National trends in industrial vacancy rates over time reflect the percentage of markets at each level of momentum (see the chart), with the most distinct orange and blue colors representing the largest deviation from market norms. In comparing the vacancy rate alongside the vacancy trend, the six-quarter rolling average of the vacancy rate, CREMI suggests that a continued uptick in vacancies may continue to emerge. A sizeable portion of the change in momentum is due to excessive amounts of construction in the pipeline.
E-commerce stresses retail, supports industrial space
Last month, we explored the stress placed on the retail sector, particularly malls, by technology-driven e-commerce platforms. During the pandemic, online shopping has expanded consumers’ purchase options while providing shopping ease at home or on a mobile device and greater efficiency of delivery and returns. Similarly, e-commerce expands merchants’ options as it allows them to reach a broader customer set. This dynamic has supported growth in demand for industrial space across the country. In early 2016, the median industrial CREMI market size was 17.2 million square feet (SF). Five years later, the median market size had expanded to 18 million SF, adding approximately 1 percent more space each year.
Rent growth and construction forecasts trending toward historical norms
Although still above norms, U.S. industrial rent growth is trending toward long-term averages. Construction forecasts are following a similar pattern, though a handful of markets are moving above long-term averages. A snapshot of industrial rent growth in the first quarter of 2021 (see the chart) uncovers a clear divergence between Northeast markets and the rest of the country. Rent growth in the Northeast has generally remained higher than elsewhere for the past six quarters. The Northeast has been able to maintain these elevated rent levels, particularly as some coastal markets haven’t experienced increases in inventory, allowing for competitive pricing pressures to remain in the region. Houston also diverges as the only market with rent growth lower than it has historically seen. Houston experienced a sharp decline from the first to the second quarter of 2020 as the pandemic emerged in the United States, and that trend has continued.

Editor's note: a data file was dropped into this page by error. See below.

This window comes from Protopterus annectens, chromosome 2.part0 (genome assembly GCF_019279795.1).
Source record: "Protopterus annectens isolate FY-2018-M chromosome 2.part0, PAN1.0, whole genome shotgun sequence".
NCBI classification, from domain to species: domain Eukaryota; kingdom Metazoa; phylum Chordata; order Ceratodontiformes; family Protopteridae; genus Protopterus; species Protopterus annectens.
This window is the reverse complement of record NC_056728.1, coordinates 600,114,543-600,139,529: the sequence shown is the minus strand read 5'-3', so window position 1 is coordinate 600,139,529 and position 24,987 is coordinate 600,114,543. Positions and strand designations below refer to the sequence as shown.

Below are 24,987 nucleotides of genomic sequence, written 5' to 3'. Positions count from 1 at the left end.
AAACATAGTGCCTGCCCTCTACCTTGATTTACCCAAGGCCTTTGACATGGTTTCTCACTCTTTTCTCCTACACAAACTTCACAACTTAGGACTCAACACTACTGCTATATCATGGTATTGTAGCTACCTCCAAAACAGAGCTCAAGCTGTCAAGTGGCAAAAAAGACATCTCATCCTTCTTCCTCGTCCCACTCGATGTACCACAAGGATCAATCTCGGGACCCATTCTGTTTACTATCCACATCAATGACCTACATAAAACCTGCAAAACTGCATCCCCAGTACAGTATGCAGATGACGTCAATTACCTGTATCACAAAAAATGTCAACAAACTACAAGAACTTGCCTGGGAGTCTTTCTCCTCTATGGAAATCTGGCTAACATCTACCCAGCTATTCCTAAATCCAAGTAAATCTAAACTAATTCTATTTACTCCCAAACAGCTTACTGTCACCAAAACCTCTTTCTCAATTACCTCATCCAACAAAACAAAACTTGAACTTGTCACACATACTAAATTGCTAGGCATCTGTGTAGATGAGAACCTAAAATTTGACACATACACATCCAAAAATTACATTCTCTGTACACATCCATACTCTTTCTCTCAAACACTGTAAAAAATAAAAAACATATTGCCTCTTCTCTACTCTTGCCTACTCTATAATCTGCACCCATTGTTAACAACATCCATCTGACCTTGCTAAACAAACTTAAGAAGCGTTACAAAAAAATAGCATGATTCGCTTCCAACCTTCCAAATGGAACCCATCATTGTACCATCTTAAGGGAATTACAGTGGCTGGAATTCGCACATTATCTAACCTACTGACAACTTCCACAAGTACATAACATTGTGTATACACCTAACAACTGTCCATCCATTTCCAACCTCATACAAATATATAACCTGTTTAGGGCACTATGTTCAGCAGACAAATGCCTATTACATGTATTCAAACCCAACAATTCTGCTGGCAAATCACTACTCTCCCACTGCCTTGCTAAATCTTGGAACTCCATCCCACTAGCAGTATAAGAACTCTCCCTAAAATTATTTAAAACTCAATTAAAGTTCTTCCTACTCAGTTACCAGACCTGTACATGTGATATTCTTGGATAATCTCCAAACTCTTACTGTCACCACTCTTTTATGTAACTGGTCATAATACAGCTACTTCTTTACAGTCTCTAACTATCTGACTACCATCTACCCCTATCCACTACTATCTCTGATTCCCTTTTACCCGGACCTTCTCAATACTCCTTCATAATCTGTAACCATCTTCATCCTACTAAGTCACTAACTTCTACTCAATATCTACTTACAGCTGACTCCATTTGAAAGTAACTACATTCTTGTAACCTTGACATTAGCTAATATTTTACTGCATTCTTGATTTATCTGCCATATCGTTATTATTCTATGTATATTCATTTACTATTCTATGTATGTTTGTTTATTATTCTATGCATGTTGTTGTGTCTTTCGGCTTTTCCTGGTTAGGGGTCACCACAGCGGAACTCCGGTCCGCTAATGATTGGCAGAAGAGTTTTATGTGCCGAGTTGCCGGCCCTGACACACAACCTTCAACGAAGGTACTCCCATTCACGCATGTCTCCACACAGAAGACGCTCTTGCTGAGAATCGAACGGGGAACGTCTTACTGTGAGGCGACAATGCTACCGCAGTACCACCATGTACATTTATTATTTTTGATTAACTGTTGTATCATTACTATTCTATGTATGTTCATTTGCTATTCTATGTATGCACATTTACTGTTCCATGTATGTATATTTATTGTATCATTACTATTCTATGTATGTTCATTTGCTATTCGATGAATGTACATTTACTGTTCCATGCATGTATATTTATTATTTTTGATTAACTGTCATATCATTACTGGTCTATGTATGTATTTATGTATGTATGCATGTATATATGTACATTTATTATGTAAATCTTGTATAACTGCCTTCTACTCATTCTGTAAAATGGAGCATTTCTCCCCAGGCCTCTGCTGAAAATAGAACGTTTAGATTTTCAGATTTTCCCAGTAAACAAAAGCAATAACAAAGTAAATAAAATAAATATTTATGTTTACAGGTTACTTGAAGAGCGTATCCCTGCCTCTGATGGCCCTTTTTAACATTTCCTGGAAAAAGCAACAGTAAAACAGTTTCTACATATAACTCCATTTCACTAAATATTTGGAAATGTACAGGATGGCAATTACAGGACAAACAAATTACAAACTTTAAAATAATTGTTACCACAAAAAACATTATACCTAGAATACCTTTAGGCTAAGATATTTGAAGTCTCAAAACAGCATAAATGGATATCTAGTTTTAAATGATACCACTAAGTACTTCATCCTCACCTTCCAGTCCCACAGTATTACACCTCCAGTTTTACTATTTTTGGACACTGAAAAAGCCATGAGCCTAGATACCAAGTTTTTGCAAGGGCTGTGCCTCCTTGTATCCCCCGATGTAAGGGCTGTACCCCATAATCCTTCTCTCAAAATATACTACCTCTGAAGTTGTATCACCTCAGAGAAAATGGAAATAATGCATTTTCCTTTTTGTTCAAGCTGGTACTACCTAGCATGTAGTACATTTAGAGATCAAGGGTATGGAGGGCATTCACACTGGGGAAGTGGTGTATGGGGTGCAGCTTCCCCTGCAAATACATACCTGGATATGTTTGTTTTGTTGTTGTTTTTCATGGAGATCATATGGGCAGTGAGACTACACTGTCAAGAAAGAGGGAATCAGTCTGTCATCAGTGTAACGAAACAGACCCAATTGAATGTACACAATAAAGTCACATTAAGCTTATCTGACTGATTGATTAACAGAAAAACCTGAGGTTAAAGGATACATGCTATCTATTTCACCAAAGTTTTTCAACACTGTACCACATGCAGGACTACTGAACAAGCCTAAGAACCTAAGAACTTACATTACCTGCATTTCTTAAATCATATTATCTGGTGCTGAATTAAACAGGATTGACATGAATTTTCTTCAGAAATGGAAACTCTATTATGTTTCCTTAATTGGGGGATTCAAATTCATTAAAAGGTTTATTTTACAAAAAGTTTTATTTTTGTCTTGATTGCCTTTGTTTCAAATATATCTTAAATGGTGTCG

Impacts of COVID-19 on the industrial sector
Despite the increase in e-commerce, reflected by year-ago nonstore retail sales growth, labor market shocks resulting from social distancing and other measures taken to slow the spread of COVID-19 negatively affected the industrial sector. The sharp contraction in year-over-year transportation and warehousing employment growth in the second quarter of 2020 contrasted with the spike in e-commerce sales (see the chart). While less distinct, rent growth and absorption rates slowed as vacancies increased by 57 basis points from the fourth quarter of 2019 to the third quarter of 2020.
Let’s talk more about CRE
We’d like to hear from you. What does CREMI tell you about industrial conditions in your market? What are you seeing in terms of industrial and warehouse development? Are there issues that you would like us to spotlight in future updates? Are you interested in participating in a monthly survey of CRE market conditions? To facilitate communication, we have a new email address: CREMI@atl.frb.org. Please keep in touch.
Lauren Terschan, senior data analytics and real estate specialist, and Brian Bailey, a subject matter expert in the Real Estate Intelligence Team/Risk Analysis, both in the Atlanta Fed’s Supervision, Regulation, and Credit Division